Food texture is likely to be the reason between passing on a plate and love at first bite. Until today, the majority of the researches on food texture focuses on associating a food’s overall composition to its mechanical properties. The knowledge of how microscopic structure and differences in the shape of food impacts food texture is yet underdeveloped.
Microscopic structure of fat (red) explains texture differences between foie gras (left) and pâté (right). Image Credit: Matias A. Via and Mathias P. Clausen.
Scientists from Denmark and Germany carried out a series of experiments in connection to food microstructure and rheology, the research of how soft solids and some liquids deform, to texture. The researchers employed coherent anti-Stokes Raman scattering (CARS) microscopy to associate the molecular makeup of the fat in foods with the rheological and mechanical properties of the food.
The research was published in the Physics of Fluids journal, by AIP Publishing.
The foods in question were foie gras and pâté.
Using soft matter physics tools and models, we connected structural information in the food across length scales. We joined microscopy and rheology to understand the mouthfeel of food from a gastrophysical standpoint.”
Thomas Vilgis, Study Author, Max Planck Institute for Polymer Research
Both the dishes are derived from duck livers and the two dishes are similar in overall structure, and their varying fat distribution offered a new understanding of how fat affects texture.
There are further different interesting aspects that can be targeted to create new products with the same features as these products. Can we create foie gras-like textures without animal cruelty? Can we create melting and creamy texture from different fat sources?”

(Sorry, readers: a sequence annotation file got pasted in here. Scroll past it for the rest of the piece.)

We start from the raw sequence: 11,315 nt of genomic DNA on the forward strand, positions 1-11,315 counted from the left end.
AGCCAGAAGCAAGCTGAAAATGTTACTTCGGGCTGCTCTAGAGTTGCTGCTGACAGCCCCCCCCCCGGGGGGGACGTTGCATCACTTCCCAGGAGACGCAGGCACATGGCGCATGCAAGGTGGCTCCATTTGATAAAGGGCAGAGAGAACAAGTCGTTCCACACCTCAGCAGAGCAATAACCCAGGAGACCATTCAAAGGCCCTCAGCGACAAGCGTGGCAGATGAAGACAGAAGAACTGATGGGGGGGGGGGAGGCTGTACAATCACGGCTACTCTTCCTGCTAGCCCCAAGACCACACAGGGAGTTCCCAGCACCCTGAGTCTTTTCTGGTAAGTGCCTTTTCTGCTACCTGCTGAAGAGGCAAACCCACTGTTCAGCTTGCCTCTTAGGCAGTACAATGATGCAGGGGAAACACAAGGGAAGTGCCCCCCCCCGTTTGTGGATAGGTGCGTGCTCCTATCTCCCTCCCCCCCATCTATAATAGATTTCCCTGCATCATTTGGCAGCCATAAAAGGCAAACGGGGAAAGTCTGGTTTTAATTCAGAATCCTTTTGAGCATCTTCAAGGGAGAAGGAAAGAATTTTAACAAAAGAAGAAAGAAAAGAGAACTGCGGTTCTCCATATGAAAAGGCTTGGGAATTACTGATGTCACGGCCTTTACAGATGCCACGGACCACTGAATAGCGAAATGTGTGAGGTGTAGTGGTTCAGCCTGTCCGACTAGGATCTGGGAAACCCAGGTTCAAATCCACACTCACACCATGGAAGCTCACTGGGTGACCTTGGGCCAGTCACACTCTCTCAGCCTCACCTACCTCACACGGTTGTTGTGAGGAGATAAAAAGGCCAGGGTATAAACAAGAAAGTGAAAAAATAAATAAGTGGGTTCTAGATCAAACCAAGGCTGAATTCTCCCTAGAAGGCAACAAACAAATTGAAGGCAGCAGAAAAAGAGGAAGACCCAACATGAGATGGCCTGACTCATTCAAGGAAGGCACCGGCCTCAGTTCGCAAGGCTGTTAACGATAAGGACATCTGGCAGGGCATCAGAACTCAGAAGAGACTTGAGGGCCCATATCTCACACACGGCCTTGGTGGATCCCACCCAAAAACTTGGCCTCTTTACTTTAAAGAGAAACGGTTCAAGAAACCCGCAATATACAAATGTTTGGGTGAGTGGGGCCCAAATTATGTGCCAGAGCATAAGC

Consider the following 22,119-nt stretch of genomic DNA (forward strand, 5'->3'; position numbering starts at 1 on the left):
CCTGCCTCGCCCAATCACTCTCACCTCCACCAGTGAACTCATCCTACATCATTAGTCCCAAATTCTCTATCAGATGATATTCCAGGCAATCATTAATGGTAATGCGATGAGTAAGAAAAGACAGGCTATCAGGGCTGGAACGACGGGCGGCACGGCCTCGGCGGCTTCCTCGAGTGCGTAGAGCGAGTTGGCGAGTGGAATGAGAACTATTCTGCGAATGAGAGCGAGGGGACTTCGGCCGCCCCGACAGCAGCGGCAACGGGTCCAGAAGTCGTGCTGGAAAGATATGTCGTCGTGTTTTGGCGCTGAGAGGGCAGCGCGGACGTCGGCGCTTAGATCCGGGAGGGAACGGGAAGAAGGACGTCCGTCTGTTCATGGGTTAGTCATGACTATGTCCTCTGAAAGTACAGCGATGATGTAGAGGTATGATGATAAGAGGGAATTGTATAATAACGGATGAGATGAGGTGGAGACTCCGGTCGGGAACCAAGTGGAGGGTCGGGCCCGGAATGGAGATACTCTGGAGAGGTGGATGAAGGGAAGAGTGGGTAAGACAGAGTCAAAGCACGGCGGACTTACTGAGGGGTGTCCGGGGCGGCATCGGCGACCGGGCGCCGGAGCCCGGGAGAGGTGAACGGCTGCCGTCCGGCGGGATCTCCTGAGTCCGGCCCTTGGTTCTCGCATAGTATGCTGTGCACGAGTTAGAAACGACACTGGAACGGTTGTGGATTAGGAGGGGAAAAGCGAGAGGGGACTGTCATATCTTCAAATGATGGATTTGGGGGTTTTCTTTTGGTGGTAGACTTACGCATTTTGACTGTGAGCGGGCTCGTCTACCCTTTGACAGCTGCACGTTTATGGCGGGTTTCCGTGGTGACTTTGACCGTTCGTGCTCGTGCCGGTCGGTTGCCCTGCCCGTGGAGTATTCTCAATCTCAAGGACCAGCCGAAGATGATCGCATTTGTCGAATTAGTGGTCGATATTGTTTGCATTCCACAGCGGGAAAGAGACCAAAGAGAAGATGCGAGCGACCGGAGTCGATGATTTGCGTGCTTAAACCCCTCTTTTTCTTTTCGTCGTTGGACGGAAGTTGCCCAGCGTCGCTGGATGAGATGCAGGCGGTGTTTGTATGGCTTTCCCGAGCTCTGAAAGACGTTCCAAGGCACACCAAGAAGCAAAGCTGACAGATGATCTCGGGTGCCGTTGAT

Mathias P. Clausen, Study Author, Department of Green Technology, University of Southern Denmark
To find the answer to these questions, the researchers relied on CARS microscopy, which employs lasers to vibrate chemical bonds in foods to tunable frequencies and induce them to emit light. The technique was used for a long time in other areas; however, it was not used extensively in food science.
The fat present in foie gras was arranged into an irregularly shaped, weakly associated fat network enclosed in a protein matrix, which was the reason behind mouthfeel being harder, more elastic, and more brittle when compared to pâté.
The increased number of smoother and rounder fat particles and the absence of an interconnected network was the reason for the pâté’s softer texture.
Clausen expects that the current study would ignite further interest in analyzing which microscopic features of foods can be tweaked. The researchers also intend to examine other components of foods with advanced microscopy—like protein arrangement—and see if they can utilize their observations to produce foods that imitate the texture of foie gras.
Via, M. A., et al. (2021) Microscopic characterization of fatty liver-based emulsions: Bridging microstructure and texture in foie gras and pâté. Physics of Fluids. doi.org/10.1063/5.0070998.